A Port in the Storm

One woman’s journey from disaster to realizing a dream.

How did I get here? No, not “here” making brownies for my children’s school bake sale tomorrow (although that is a good question— until recently, I never had the time to participate in school activities). I mean, how did I get to be 41 years old, owning and running a little European furnishings shop in uptown New Orleans, surrounded by pieces that I consider to be treasures, and pursuing what was once an impossible and absolutely crazy dream?

I was and still am a trial lawyer. I graduated summa cum laude from Tulane University. I went on to Tulane Law School, where I graduated with honors, and proceeded straight into what was expected of me— practicing law in a rather large and prestigious law firm in downtown New Orleans. Seven years later, I became one of only three women partners at my law firm, which has 80-plus lawyers. I got married, had two children and, by the time I was 37, things were going relatively well in both my personal and professional lives.

But in one stormy night, my world changed. On August 29, 2005, Hurricane Katrina took everything— my home, lifelong possessions, security— except my will to survive and protect my family. As I began to rebuild my world amidst a devastating reality, I began to discover a stronger, more daring side of me that was willing to take chances and make choices I felt too powerless or scared to do before Katrina. Because the hurricane had taken away everything for which I had worked so hard, I felt like I had nothing left to lose and nowhere else to go but up.

Material and emotional loss was only part of the difficulty that I faced. My husband spiraled into a deep depression. While I was focused on keeping my family together, rebuilding, ensuring the kids kept their routine, my husband, unbeknownst to me, tried to escape reality by drinking. Sadly, his story is not unique. Psychologists are still studying such effects of Katrina on individuals who lived through the experience and its aftermath.

My marriage went through hell in the year after Katrina. My husband became someone I didn’t even know as he withdrew from everyone and everything. When he was invested in family life, he was an angry, unkind man. Our kids began to fear him, and I tried to do whatever I could to keep the peace at home. I learned firsthand how alone and empty a woman can feel when things like this happen. You don’t want to confide in anyone because you are embarrassed to say what is truly going on behind closed doors. However, I persevered. We persevered. I knew that my children deserved a strong family and a better life. I fought to keep it together.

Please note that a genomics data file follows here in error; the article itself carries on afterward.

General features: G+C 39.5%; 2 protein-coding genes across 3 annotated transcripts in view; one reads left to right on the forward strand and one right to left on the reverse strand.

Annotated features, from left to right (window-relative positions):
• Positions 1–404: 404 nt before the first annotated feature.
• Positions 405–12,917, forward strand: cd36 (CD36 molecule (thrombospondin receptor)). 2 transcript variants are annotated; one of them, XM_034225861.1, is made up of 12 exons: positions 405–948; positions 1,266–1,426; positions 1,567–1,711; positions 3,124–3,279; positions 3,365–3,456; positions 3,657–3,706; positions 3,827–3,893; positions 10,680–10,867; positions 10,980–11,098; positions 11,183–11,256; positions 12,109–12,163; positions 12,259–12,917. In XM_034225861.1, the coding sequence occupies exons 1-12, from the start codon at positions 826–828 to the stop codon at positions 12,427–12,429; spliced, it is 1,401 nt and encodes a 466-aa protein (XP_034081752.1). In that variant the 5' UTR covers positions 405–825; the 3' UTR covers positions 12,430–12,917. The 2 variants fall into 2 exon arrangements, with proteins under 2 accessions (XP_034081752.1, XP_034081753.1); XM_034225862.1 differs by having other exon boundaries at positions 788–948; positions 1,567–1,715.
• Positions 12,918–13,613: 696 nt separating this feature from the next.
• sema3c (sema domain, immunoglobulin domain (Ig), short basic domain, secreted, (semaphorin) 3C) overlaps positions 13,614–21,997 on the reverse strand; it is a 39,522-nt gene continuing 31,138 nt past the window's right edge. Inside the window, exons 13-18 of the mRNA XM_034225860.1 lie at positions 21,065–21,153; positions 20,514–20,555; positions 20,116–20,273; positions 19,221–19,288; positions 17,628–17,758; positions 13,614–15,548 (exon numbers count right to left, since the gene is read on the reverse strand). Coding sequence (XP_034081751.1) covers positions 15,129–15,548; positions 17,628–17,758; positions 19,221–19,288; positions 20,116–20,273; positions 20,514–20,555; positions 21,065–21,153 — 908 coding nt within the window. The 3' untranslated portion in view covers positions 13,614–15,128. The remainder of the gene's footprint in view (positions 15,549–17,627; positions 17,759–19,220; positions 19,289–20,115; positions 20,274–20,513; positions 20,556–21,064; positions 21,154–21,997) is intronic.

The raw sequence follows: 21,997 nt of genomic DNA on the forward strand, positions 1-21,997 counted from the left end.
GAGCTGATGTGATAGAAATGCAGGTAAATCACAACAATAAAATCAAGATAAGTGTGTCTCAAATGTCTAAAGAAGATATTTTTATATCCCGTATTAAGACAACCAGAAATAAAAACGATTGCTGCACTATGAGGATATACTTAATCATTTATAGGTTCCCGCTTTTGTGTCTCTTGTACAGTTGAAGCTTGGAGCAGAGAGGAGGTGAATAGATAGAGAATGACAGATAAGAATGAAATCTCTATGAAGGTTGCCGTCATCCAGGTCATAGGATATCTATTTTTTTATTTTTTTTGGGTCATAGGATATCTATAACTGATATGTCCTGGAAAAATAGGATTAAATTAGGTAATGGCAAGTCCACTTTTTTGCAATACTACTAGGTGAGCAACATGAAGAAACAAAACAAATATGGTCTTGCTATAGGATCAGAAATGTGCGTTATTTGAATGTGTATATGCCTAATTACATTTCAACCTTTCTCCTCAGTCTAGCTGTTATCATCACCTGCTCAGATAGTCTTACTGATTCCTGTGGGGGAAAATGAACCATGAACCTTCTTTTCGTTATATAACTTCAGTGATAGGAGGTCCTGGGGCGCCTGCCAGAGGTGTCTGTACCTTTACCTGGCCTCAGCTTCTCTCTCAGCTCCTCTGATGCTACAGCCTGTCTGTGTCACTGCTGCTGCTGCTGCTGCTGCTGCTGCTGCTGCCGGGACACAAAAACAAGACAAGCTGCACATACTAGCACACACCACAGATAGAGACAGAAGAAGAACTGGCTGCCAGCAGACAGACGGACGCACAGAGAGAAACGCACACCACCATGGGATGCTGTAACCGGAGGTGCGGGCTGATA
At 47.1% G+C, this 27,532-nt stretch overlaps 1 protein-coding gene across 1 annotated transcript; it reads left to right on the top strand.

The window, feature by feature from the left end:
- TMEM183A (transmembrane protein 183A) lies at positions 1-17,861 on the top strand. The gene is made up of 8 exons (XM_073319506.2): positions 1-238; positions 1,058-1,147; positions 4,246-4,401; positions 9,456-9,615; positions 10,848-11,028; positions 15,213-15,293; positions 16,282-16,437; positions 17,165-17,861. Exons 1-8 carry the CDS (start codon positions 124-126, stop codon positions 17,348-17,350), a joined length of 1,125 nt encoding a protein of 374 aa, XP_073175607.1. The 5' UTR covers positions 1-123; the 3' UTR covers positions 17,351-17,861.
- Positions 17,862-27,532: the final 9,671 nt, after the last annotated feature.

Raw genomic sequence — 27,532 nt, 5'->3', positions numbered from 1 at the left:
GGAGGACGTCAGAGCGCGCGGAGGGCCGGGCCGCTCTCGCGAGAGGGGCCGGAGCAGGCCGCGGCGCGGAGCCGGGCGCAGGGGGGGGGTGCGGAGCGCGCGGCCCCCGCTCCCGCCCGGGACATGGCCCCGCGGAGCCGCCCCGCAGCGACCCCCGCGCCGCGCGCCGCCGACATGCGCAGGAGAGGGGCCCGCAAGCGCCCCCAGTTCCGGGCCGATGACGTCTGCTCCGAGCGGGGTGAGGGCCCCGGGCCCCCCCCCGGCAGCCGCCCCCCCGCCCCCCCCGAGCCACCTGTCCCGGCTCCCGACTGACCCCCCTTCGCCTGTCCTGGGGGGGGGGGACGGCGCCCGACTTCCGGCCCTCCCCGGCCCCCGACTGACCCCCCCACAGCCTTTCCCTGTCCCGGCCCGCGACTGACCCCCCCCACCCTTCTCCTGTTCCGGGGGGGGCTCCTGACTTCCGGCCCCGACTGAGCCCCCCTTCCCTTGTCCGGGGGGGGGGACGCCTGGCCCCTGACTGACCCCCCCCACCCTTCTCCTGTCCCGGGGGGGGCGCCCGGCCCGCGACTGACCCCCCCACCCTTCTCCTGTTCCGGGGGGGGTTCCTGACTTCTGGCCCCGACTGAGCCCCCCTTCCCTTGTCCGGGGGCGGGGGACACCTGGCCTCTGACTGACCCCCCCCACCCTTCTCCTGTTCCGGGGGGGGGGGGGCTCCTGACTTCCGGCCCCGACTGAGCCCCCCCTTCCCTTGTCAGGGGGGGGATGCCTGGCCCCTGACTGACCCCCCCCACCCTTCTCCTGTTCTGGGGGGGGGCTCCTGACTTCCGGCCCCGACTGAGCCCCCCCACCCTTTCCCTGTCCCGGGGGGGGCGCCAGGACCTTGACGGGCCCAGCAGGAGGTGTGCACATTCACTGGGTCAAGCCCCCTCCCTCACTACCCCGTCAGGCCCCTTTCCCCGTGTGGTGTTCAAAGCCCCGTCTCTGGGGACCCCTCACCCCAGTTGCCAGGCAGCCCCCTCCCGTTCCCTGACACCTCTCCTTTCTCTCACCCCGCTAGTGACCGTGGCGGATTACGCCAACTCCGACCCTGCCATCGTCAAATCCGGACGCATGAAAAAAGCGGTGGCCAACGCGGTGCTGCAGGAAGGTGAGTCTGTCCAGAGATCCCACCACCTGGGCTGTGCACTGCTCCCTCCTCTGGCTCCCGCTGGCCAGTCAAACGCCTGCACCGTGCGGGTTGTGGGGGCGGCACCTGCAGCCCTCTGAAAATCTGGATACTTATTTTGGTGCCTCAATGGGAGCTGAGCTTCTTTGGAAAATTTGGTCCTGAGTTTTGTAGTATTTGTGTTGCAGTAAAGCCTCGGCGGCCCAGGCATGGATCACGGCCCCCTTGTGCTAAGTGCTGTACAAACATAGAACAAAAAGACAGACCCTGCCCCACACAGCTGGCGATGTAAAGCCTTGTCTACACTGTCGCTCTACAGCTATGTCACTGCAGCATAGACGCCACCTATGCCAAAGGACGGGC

My husband’s health declined because of his drinking. He was hospitalized and diagnosed with severe adult ADHD, which had become exacerbated due to the traumatic events of Katrina and contributed to his mental state. With the proper treatment and medication, my husband once again became a loving and involved partner and father.

My family started over from scratch. I commuted one and a half hours everyday from our little house in Goodbee, Louisiana, to my office in downtown New Orleans. Some days, it was miserable. I worked long hours at the office and at home in the evenings after I put the kids to sleep. My husband worked toward an accounting degree during the day and waited tables at night. Throughout all that chaos, I was determined to give my children the stability they needed in an uncertain world. My kids looked to me for guidance, security and comfort. Although we lost our house and city, at least we had our health and our jobs.

It took more than three and a half years before we were finally able to finish rebuilding our house and move back to New Orleans. Today, I can say that my children, now ages 5 and 6, are well adjusted, happy and confident. They fondly remember the time after Katrina as a little adventure out in the country. They have learned the value of family and working together through challenges.

After my husband was hired at a local accounting firm and we relocated to New Orleans, I decided to finally do something just for me. I pursued a pipe dream that seemed illogical and impossible pre-Katrina. I leaped from the stability and certainty of my legal profession into the uncertainty of something that I absolutely adore: owning a European antique furnishings and design shop. Although at times it seems like I made a huge financial mistake for my family, I am happier now than I have ever been.

And now that I’ve arrived in a new New Orleans, baking in a house that took endless emotional strength to rebuild, a new journey truly begins.